Updated Friday 5:15 p.m.
TGIF! What a beautiful way to wrap up the work week. Our cool onshore flow from the coast continued today, and all of that oceanic goodness continued working on the clean up of our air quality. The lower reaches of the atmosphere are nearly back to decent: air quality sensors registered as "good" to "moderate" from the ocean beaches to the Cascade foothills on Friday afternoon. The seabreeze also served to keep us cool. Daily temperatures maxed out only in the 60s and the 70s around the Sound--readings that definitely felt cool compared to the 80s that dominated much of the month of August so far.
But if you're not ready to say goodbye to summer warmth, don't despair. We'll head right back into some heat this weekend, with highs building closer to 80 near the metro area on Saturday, and low to middle 80s on Sunday. The sunshine and warm temperatures will be perfect for enjoying the Chalk Art festival in Redmond or the beer fests in Tumwater or Seattle.
However, the building heat will mean a changing wind direction again. The west winds that brought the refreshing ocean breeze will turn off, replaced by north winds as the weekend goes on. There are still numerous fires burning in British Columbia, and some of that smoke will most certainly work its way back into Puget Sound by Sunday and Monday. We'll hope that the air quality doesn't get as bad as it did a few days ago, but prepare for it to deteriorate again to some degree.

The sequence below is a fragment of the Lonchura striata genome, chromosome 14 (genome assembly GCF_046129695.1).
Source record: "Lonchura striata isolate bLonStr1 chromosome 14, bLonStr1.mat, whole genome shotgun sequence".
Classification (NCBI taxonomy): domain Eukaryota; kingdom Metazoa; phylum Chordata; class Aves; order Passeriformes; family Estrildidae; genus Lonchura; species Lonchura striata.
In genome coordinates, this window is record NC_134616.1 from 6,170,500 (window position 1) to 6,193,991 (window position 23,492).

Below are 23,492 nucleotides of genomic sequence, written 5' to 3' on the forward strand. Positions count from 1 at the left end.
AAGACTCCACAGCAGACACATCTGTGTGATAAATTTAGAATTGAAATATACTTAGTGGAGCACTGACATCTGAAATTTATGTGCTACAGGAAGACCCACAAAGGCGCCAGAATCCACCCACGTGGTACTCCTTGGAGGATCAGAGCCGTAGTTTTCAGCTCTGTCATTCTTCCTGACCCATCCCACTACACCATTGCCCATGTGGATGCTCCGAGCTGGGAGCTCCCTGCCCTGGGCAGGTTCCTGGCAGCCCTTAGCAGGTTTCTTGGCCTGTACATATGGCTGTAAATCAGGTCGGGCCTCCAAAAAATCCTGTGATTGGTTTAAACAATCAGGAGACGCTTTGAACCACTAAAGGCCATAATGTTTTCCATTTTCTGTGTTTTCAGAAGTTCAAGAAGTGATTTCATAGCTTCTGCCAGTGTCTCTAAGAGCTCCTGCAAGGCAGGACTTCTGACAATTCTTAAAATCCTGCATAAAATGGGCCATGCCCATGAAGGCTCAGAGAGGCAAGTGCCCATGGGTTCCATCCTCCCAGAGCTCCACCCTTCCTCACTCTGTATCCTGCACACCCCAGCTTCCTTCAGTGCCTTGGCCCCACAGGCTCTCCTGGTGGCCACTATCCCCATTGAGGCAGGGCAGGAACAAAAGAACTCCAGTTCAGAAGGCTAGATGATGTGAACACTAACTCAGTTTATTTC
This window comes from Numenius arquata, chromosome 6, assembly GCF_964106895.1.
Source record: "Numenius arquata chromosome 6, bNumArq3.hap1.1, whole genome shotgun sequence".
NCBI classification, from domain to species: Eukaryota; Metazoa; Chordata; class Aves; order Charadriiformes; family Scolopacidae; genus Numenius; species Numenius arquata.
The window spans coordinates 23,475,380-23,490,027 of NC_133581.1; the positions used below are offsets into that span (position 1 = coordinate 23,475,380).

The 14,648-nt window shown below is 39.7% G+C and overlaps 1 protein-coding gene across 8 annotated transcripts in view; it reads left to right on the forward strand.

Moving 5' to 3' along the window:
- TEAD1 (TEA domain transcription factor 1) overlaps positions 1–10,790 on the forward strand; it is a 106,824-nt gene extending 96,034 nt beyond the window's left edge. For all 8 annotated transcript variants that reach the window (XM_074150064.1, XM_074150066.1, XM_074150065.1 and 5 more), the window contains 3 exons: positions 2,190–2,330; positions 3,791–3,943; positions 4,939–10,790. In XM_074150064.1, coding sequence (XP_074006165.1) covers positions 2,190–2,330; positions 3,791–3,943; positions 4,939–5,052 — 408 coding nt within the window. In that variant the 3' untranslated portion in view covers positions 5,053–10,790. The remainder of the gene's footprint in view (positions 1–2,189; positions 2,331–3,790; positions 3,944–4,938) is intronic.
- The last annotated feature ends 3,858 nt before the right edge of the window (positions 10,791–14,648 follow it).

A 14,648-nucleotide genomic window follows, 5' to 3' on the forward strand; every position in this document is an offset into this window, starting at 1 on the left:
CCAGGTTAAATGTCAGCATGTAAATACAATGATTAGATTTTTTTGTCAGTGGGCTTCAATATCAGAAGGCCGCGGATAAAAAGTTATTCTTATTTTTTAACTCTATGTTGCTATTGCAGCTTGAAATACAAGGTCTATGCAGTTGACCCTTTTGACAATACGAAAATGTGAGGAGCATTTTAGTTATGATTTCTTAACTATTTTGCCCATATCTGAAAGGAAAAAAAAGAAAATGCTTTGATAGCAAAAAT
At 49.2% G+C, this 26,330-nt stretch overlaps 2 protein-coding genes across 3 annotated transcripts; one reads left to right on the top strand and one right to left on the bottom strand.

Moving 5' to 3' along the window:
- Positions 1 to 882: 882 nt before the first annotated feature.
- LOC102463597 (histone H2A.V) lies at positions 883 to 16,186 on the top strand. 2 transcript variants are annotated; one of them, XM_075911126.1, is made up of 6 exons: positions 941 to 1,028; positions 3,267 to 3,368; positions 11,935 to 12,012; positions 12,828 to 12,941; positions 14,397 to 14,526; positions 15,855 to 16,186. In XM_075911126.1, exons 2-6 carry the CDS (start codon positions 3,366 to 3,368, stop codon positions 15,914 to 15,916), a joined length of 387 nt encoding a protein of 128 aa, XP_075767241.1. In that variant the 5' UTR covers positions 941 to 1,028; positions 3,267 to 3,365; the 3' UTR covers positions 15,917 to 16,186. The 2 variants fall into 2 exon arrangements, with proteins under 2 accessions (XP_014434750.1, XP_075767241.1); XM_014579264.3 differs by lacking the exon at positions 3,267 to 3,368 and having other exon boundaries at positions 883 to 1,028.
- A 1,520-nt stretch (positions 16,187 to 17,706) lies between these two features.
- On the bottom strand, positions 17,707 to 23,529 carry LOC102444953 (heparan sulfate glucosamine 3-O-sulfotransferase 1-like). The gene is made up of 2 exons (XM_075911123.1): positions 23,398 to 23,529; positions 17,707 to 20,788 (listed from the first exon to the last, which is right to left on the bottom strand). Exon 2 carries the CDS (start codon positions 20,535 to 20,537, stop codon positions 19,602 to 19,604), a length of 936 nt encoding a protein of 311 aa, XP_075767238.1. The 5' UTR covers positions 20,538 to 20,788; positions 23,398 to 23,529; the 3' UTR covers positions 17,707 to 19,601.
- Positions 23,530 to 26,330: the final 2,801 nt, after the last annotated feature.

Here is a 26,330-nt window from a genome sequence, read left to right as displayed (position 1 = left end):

While a change in wind direction is helpful, we really need a good round of RAIN to wash away the smoke. And it looks like we may finally get some by late Monday and Tuesday. However, it may come with a price...
Temperatures build into the middle to upper 80s on Monday thanks to the influence of the warm north winds. With that warm air mass already in place, a little trough of low pressure--a.k.a. a "disturbance"--rides on into Western Washington late Monday. The warm air underneath will help trigger some instability, so any showers that develop may start to include thunder and lightning, too. While we certainly want the rain to wash out the smoke and ease the fire danger, any lightning could pose a bigger threat for starting more wildfires. In other words, the lightning may be more harmful than any rain will be helpful.
We'll keep on top of that scenario as we get closer, but in the meantime, enjoy this pretty summer weekend (and cleaner air, too!).
Have a great night,
Meteorologist Shannon O'Donnell
The KOMO4 Forecast Team
Today's Record Temperatures